In order to get a better perspective of what my generation thinks about feminism and sexism, I decided to ask a few teenagers that were willing to give their opinion on the subject what feminism means to them. Personally, I think feminism is different for every person since some feminists may be more radical than others and some even call themselves feminists when their real objective is to make women better than men instead of fighting for equality. This, of course, is a misconception, and should not be confused with what real feminism is about. I think men and women must be free to be themselves without society telling them they should act a certain way because it’s expected from someone of their sex. Sexism really oppresses people and I’m sure anyone reading this has felt oppressed at some point of their lives, whether you’re a man or a woman. Now, the transgender community suffers much more discrimination, especially trans women. Many aren’t even able to use a public bathroom without getting dirty looks. Homosexual people are also oppressed, especially because some people think (incorrectly) that they are less a woman or less a man because of their sexual orientation. Sexism has affected me, my friends, my family, and I really don’t want it to affect more people in the future, and that is why I consider myself a feminist.
What do you consider feminism is, and do you consider yourself a feminist?
This is what a few Peruvian teens answered:
- “Feminism is a movement that allegedly looks for equality between the two genders. In other words, it establishes that women are just as capable as a man are or more. I don’t consider myself fully feminist, but I do take feminist positions when it come to defend women’s rights and gender inequality.” -Rossella, 16
- “I think feminism is a movement that tries to change certain aspects in society, some for good, others just because some followers of this movement (feminists) disagree with them. It’s almost like a political party. I think sexism is a big problem in Peru and that nothing is gained by favoring one part of society, so I agree with equality. But in my opinion, there are certain feminist or sexist groups that use these ‘benefits’ selectively.” -Raúl, 15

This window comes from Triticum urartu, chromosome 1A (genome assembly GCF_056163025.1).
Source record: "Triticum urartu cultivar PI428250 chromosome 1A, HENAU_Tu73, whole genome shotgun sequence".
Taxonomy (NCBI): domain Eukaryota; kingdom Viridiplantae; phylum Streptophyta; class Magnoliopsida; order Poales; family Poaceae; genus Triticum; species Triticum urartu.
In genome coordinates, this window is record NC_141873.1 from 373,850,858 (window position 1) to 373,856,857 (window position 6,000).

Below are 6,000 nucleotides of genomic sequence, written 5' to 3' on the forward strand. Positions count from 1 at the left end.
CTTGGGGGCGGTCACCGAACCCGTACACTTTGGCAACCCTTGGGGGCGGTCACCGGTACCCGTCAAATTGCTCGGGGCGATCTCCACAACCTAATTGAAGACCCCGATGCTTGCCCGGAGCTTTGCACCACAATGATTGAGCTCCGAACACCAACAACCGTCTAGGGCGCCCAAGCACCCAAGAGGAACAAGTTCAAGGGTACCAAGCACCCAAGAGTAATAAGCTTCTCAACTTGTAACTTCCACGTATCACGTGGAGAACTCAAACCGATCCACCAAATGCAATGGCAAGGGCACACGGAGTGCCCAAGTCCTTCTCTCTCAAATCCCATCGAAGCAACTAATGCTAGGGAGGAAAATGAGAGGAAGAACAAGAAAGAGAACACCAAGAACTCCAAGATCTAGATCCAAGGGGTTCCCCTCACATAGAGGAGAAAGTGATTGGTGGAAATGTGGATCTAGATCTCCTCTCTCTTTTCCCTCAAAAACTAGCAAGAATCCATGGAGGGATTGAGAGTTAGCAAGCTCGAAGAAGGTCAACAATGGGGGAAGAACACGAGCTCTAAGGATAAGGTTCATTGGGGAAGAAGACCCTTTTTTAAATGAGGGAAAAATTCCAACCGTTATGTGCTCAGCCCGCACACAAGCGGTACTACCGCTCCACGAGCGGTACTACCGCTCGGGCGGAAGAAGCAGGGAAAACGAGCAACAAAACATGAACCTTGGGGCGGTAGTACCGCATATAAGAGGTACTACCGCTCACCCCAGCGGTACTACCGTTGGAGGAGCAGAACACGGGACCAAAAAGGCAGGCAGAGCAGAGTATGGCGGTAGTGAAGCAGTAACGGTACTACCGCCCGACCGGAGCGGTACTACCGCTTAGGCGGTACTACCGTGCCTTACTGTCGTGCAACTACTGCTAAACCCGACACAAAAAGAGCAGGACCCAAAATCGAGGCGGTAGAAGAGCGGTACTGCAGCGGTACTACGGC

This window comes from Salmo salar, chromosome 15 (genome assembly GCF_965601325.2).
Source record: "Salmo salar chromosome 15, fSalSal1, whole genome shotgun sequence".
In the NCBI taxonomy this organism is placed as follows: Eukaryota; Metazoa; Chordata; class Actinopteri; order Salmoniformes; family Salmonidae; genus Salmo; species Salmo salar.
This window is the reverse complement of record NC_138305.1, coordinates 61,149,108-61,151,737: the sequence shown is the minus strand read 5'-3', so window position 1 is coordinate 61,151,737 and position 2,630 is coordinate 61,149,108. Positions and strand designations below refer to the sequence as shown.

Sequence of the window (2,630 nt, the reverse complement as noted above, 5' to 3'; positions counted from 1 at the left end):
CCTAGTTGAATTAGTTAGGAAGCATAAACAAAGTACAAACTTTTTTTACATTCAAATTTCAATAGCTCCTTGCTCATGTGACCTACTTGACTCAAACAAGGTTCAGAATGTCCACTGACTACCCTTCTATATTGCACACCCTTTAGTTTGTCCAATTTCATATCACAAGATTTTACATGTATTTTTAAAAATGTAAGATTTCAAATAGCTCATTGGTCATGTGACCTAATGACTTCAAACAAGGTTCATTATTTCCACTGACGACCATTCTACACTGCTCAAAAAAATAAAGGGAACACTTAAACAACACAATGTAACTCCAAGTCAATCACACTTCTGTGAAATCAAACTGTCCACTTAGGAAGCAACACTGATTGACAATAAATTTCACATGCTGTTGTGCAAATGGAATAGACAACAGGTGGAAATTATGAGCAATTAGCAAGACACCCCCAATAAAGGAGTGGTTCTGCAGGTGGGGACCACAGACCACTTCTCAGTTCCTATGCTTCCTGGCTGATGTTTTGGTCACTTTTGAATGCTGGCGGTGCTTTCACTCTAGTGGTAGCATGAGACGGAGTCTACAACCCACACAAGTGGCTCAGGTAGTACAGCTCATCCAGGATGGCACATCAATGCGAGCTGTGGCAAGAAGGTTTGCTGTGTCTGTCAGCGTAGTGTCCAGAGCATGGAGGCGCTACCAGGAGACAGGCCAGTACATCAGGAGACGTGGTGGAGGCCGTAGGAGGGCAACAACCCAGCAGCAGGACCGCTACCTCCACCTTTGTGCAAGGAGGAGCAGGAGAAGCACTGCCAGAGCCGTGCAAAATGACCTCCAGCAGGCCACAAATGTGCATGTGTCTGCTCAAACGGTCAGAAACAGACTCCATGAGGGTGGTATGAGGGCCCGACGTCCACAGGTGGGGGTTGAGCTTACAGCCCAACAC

- “For me, feminism is the support that should exist between both sexes so women have the same capability as men in society. There are people that confuse feminism with a movement that wants to put women in a higher position than men, when actually both should be treated equally. Yes, I consider myself a feminist because I support gender equality in my country.” -Andja, 17
- “In my opinion, feminism is a position people take that goes against sexism. However, I don’t think it’s correct and sexism neither. There should be an ideology that is neutral for men and women so we can have the equality we deserve. No, I don’t consider myself a feminist” -Manuel, 19
As you can see, most opinions refer to feminism as a movement that is somewhat against men and/or only favors women. As I said before, this misconception of feminism leads to these type of opinions. However, they are all against sexism and think gender equality is something Peruvian society needs, which is true. In my opinion, media and what so-called-feminists say and do sometimes confuse people, especially youth, and therefore causing them to think that feminism is only for women and for their own benefits. I really hope most young people understand the importance of gender equality and that gender discrimination is wrong and oppresses both sexes. We should all embrace our differences and not hurt each other because of gender, sexuality or gender identity.